Stacy Blackman’s Weekly Roundup of B-School Intelligence
MIT Sloan Management Review has announced the launch of its new website, sloanreview.mit.edu. The new site represents a dramatic change from MIT SMR’s previous online persona. A much sharper focus will be on managing for continuous innovation, the concern most often driving the creation of new organizational models, new competitive strategies, new work processes, and new leadership methods — new ways to get new things done.
Similar to Harvard Business School‘s groundbreaking deferred MBA admission program, HBS 2+2, IESE Business School has launched a new initiative that gives talented young university students a head start on their careers. The Young Talent Program (YTP) allows students to enjoy pre-admission to IESE’s highly-ranked MBA program, along with a promising future with a leading firm.
Columbia Business School is launching efforts to support female entrepreneurs and strengthen business education in Africa through the Goldman Sachs 10,000 Women initiative. The school’s participation will focus on building capacity at two African partner schools, the United States International University in Nairobi, Kenya and the University of Dar es Salaam in Dar es Salaam, Tanzania.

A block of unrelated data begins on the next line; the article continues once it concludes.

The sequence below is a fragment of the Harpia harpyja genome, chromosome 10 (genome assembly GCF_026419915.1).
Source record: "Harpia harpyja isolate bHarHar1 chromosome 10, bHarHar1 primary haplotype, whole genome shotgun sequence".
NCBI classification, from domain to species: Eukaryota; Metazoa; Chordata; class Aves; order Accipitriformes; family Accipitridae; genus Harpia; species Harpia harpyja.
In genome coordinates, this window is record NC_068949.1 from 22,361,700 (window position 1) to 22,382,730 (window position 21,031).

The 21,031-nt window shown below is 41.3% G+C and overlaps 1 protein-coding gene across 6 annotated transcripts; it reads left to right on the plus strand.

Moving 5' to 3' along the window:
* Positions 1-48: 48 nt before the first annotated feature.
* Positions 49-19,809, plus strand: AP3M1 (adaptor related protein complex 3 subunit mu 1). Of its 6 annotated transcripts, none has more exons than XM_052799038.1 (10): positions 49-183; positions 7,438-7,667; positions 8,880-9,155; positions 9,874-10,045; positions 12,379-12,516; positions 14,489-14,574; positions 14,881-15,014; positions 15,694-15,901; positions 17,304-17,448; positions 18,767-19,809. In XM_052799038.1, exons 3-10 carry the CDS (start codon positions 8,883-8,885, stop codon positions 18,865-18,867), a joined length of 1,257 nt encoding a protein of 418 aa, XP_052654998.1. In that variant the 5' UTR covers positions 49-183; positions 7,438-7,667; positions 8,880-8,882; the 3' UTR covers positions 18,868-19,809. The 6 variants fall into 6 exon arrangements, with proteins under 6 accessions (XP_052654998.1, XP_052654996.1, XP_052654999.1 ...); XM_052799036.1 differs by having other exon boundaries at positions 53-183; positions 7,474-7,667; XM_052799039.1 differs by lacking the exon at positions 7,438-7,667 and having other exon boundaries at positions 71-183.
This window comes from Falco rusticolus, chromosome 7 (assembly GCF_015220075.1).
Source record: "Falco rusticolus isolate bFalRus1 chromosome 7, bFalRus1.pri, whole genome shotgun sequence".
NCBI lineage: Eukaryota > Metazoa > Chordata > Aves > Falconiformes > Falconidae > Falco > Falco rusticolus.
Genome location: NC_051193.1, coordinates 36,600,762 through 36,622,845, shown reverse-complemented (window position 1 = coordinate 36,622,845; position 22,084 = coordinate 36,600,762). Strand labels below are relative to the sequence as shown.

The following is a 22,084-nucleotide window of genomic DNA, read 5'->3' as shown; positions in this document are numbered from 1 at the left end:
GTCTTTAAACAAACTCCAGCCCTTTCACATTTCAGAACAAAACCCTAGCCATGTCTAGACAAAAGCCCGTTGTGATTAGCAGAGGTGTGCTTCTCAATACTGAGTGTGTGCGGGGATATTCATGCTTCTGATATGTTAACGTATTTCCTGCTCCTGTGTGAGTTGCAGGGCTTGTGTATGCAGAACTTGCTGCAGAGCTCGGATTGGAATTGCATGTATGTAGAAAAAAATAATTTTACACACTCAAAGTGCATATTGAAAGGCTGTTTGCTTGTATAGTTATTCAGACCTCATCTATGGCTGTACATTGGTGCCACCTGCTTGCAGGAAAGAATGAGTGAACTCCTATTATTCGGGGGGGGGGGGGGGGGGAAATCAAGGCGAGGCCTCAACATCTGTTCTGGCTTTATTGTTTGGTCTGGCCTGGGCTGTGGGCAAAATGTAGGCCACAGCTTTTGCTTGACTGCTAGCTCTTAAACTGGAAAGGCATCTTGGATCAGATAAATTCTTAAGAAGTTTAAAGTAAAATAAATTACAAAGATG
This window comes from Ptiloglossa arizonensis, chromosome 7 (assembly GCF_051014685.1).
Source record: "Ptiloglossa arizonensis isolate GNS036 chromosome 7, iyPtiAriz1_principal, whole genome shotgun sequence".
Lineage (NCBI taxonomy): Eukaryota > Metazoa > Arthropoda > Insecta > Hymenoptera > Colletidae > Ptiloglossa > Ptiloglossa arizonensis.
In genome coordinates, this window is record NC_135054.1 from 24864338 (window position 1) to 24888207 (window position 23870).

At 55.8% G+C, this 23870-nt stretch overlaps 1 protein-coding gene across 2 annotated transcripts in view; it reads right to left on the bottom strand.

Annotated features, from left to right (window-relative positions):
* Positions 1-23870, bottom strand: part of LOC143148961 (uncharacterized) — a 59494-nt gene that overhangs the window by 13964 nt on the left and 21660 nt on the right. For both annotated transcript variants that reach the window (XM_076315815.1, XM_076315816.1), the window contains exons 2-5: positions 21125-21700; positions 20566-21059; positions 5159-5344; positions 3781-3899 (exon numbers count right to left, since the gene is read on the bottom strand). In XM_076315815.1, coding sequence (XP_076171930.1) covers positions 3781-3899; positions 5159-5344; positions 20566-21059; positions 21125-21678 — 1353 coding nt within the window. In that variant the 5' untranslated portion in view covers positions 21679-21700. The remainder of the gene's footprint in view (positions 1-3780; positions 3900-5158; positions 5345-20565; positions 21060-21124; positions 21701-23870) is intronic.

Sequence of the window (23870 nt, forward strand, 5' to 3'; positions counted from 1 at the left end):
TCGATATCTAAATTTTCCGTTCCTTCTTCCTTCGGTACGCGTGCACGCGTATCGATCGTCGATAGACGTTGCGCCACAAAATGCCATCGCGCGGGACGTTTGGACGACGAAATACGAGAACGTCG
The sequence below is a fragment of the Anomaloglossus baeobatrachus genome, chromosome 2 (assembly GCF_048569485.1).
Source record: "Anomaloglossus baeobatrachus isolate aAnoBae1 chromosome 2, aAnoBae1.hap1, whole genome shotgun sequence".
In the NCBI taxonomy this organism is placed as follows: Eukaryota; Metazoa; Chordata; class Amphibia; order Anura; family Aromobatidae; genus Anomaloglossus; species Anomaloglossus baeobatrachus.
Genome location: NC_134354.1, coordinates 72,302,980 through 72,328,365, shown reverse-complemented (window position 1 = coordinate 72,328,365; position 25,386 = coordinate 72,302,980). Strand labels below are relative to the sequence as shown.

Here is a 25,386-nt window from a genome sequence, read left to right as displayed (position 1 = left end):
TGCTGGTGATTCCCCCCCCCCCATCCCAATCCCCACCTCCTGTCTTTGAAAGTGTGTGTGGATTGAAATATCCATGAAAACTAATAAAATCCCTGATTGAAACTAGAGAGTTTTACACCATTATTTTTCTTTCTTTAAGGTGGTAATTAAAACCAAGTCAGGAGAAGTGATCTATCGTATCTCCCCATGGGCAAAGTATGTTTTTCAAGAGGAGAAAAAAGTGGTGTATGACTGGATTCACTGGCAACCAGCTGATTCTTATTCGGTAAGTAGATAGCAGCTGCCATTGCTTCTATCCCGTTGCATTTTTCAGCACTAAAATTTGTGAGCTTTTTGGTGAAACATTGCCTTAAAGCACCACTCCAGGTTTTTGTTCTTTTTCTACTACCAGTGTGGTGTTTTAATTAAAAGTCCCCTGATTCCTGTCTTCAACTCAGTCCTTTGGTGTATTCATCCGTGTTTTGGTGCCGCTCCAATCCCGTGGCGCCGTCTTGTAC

The wider business world may see MBA students and graduates as steely eyed followers of a focused career path, but recent trends across European schools to offer more personal development alongside the acquisition of knowledge and “hard” skills have exposed an appetite for introspection. Financial Times reports on an exotic array of offerings that has sprung up to satisfy this need, ranging from esoteric spiritual retreats to full-blown psychotherapy.
QS Top MBA offers some thoughts this week on the so-called Obama effect and what impact the U.S. election will have have on the MBA world. Spokespersons from top programs offer their take on how factors such as the crippled economy, immigration and the student visa crunch will play out once president-elect Obama is in the White House.
Despite a downturn in the high-end consumer market, applications for luxury-management MBA programs remain strong, BusinessWeek reports. In the past decade, more and more schools have started to offer MBA degrees in luxury-brand management. The programs, which give students the chance to specialize in sectors such as fragrance and cosmetics and wine and spirits, have become increasingly popular as top luxury brands have seen double-digit increases in profits in recent years.
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